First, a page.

Transparent, balanced, and timely reporting of clinical trial results in peer-reviewed journals fulfills an ethical obligation to trial participants and provides critical context to help physicians and their patients make informed treatment decisions. Transparent reporting also enables accurate and objective data interpretation and validation and advances scientific understanding. Transparency is essential to establish the credibility of the research outcomes and the study sponsor. Conversely, reports of selective, biased, or unbalanced disclosure of research results or inaccurate or incomplete reporting of contributions or potential conflicts of interest undermine the credibility of the research outcomes and the reputation of the industry.
Transparency Matters is designed to raise awareness, provide resources, and help consolidate the efforts of all the interested parties seeking to improve quality and transparency in reporting the results of industry-sponsored research.
Consistent with our mission, Medical Publishing Insights & Practices (MPIP) has collaborated with industry experts, journal editors, and other interested parties to identify the challenges and opportunities to increasing credibility and transparency in reporting the results of industry-sponsored research. Our research initially led to Ten Recommendations for Closing the Credibility Gap in Reporting Industry-Sponsored Clinical Research. This publication established the roadmap for subsequent MPIP outputs (see Best Practices). Many pharmaceutical companies have integrated the MPIP tools into their publication processes.
MPIP has been joined by various societies in our efforts to raise awareness and develop best practices to improve standards. Best-practice recommendations also have been developed by groups such as the International Committee of Medical Journal Editors (ICMJE) and ISMPP, who published Good Publication Practice for Communicating Company-Sponsored Medical Research (GPP3) in 2015. In recent years, several efforts have been made to improve disclosure by industry, authors, and journals.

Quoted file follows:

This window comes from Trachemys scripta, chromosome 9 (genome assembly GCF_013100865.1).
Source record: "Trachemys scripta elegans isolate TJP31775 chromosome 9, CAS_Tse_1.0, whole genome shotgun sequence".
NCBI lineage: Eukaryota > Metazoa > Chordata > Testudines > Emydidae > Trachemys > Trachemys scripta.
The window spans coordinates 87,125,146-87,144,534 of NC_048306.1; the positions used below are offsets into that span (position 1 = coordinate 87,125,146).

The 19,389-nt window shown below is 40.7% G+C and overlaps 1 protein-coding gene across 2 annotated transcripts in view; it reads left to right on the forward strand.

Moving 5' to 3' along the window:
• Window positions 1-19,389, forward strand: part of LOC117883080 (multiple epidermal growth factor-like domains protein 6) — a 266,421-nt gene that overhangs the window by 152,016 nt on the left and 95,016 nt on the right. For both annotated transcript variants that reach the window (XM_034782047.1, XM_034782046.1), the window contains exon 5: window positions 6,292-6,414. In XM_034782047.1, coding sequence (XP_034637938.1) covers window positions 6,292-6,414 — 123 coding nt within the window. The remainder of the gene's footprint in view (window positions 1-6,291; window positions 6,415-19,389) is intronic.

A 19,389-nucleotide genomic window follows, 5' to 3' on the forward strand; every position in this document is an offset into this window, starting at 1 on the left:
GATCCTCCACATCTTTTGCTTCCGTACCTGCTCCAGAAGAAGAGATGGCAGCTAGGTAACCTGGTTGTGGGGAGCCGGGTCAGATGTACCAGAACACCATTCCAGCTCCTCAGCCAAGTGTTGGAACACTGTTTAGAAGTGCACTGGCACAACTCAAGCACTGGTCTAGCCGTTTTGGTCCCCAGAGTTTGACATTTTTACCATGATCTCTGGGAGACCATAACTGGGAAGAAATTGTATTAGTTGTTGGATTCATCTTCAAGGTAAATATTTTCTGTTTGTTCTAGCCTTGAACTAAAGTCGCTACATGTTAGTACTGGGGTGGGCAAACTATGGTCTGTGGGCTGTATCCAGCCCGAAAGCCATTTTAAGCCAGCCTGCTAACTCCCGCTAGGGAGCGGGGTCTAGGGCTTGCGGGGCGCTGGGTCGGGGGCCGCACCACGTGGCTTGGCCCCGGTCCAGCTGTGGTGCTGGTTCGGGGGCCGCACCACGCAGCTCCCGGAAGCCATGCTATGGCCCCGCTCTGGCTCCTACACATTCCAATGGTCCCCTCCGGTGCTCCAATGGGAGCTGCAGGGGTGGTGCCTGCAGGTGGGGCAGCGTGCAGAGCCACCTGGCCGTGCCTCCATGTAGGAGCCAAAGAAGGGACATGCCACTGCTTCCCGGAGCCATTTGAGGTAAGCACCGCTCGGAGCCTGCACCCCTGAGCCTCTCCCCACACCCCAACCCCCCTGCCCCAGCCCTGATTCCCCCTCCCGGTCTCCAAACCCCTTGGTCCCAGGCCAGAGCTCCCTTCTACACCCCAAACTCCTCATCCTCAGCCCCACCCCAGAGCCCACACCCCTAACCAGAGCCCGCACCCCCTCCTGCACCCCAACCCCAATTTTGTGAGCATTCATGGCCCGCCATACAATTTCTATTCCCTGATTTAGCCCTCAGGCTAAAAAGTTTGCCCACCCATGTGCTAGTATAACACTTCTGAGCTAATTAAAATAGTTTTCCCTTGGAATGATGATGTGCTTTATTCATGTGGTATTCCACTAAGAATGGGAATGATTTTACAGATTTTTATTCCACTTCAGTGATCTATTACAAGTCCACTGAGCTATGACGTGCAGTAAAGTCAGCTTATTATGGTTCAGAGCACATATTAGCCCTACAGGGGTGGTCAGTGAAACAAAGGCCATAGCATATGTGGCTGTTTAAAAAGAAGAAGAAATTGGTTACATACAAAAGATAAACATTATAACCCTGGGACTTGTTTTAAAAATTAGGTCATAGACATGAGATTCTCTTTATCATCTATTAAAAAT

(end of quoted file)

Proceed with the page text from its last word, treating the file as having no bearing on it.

Despite these efforts, questions remain, including how industry influence or author conflicts of interest could potentially bias the presentation of results in clinical trial publications and how these relationships are perceived by physicians, patients, and the general public. In a recent MPIP survey of medical journal editors, the majority perceived an improvement in transparency and credibility of industry-sponsored clinical trial publications (2010-2015), but the editors also highlighted areas for continued commitment to embedding best practices (Transparency and Credibility of Industry-Sponsored Clinical Trial Publications: A Survey of Journal Editors. Mooney LA, Fay L, DeCastro B, Zanki TA, Mansi B. Curr Med Res Opin. 2019;35(7):1221-1230.). Companies across the pharmaceutical industry continue to work with authors and journals to improve the transparency of industry-sponsored clinical research and enhance credibility.
The goal of Transparency Matters is to broaden the conversation around transparency in medical publications, promote best practices, and engage interested parties in this important mission.
To further the Transparency Matters mission, the MPIP co‑sponsors share links to their current publication/disclosure policies:
AstraZeneca: Global Publications Policy
Bristol-Myers Squibb: Clinical Trials & Research–Disclosure Commitment
GlaxoSmithKline: Public Disclosure of Clinical Research
Merck: Policies and Perspectives
This feature is a resource that can be used to identify journals that align with your manuscript content for a variety of atypical scenarios. Journals indexed on this site accept reports where data are either unfavorable, are in need of a rapid review, are in a case study or other special interest content, are in need of continuing medical education accreditation, are to be described for the purposes of reuse, or are from in silico experimentation.